(337i) Kinetic-Based Hyperbolic Two-Fluid Models

Fox, R. O., Iowa State University
A longstanding shortcoming of two-fluid models for disperse multiphase flows is the lack of hyperbolicity when the Archimedes force of the continuous phase on the disperse phase is included. This is especially true when the material density of the disperse phase is much smaller than that of the continuous phase (e.g., bubbly flows). Mathematically, a nonhyperbolic model yields unphysical solutions and thus hyperbolicity is a necessary condition for any well-posed two-fluid model. In the literature, various ad hoc fixes have been proposed to achieve hyperbolicity and are used in commercial CFD codes, the most popular being the so-called turbulent-dispersion force. While fixing the hyperbolicity problem, the physical origin of such terms is not evident and thus they represent a mathematical fix that otherwise have only minor effects on solutions.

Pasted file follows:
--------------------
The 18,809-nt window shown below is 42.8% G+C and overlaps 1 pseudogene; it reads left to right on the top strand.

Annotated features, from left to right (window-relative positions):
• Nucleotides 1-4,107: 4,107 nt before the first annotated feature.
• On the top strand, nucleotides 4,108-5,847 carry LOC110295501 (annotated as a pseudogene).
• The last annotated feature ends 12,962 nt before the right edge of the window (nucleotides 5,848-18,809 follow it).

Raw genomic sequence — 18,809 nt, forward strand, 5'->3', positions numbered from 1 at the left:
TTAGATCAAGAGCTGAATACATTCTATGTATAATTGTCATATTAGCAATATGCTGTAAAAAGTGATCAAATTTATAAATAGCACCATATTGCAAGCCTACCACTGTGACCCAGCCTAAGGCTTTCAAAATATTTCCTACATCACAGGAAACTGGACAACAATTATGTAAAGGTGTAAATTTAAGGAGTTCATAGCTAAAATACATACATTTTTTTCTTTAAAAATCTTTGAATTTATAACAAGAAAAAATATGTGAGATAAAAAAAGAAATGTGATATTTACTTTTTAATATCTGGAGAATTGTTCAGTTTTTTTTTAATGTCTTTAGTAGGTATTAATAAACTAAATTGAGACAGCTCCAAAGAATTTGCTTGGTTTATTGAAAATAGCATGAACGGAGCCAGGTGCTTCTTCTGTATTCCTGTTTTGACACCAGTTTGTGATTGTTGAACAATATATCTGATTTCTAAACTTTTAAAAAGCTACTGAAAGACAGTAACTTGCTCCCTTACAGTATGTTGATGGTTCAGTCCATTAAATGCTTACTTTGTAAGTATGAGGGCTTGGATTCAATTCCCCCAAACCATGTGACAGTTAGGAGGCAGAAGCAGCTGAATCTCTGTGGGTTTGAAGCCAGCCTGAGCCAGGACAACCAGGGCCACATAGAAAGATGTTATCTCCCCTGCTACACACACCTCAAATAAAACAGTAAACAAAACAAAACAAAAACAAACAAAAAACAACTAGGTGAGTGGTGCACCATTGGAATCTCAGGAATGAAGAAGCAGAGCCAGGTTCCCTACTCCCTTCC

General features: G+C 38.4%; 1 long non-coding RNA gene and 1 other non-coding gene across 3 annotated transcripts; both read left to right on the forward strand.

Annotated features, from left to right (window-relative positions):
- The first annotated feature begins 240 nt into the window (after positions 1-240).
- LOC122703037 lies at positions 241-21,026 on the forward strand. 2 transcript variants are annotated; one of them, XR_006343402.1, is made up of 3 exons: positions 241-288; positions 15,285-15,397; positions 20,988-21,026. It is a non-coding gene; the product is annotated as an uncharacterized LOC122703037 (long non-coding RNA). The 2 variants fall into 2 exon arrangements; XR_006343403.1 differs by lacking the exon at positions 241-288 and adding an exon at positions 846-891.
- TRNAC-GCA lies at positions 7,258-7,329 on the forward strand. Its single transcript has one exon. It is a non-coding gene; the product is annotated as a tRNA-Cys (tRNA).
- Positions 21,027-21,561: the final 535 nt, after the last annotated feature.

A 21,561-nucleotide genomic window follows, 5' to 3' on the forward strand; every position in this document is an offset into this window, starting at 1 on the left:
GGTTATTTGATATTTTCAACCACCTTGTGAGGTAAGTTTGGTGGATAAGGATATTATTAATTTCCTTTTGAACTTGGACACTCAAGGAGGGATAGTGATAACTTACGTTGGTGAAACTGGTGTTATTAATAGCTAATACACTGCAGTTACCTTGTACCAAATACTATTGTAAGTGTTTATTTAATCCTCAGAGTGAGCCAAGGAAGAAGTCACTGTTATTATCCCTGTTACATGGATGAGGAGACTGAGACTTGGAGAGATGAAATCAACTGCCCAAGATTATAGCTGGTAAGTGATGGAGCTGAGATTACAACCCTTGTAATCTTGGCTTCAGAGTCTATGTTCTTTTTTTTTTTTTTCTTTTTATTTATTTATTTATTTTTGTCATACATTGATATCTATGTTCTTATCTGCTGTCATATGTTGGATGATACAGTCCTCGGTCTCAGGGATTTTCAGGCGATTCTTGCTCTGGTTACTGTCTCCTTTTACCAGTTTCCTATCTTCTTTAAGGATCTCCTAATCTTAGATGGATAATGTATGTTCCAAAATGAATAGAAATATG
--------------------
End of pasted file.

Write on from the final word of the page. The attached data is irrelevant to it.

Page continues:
To improve our understanding of the origin of such terms and to provide a rational approach for physics-based hyperbolicity, we have developed a kinetic-based derivation of the two-fluid model that includes the Archimedes force starting from the Boltzmann-Enskog kinetic equation. A related approach based on the Boltzmann kinetic equation was pioneered in the 1960’s for modeling hard-sphere fluids with disparate masses (e.g. plasmas), but did not include the Archimedes force. In this presentation, the status of hyperbolic kinetic-based two-fluid models for monodisperse multiphase flows, valid for arbitrary material-density ratios, will be reviewed. The methodology of model validation using data from direct-numerical simulation of fluid-particle flows will be described. Possible extensions to include polydispersity and other physics and chemistry will be discussed.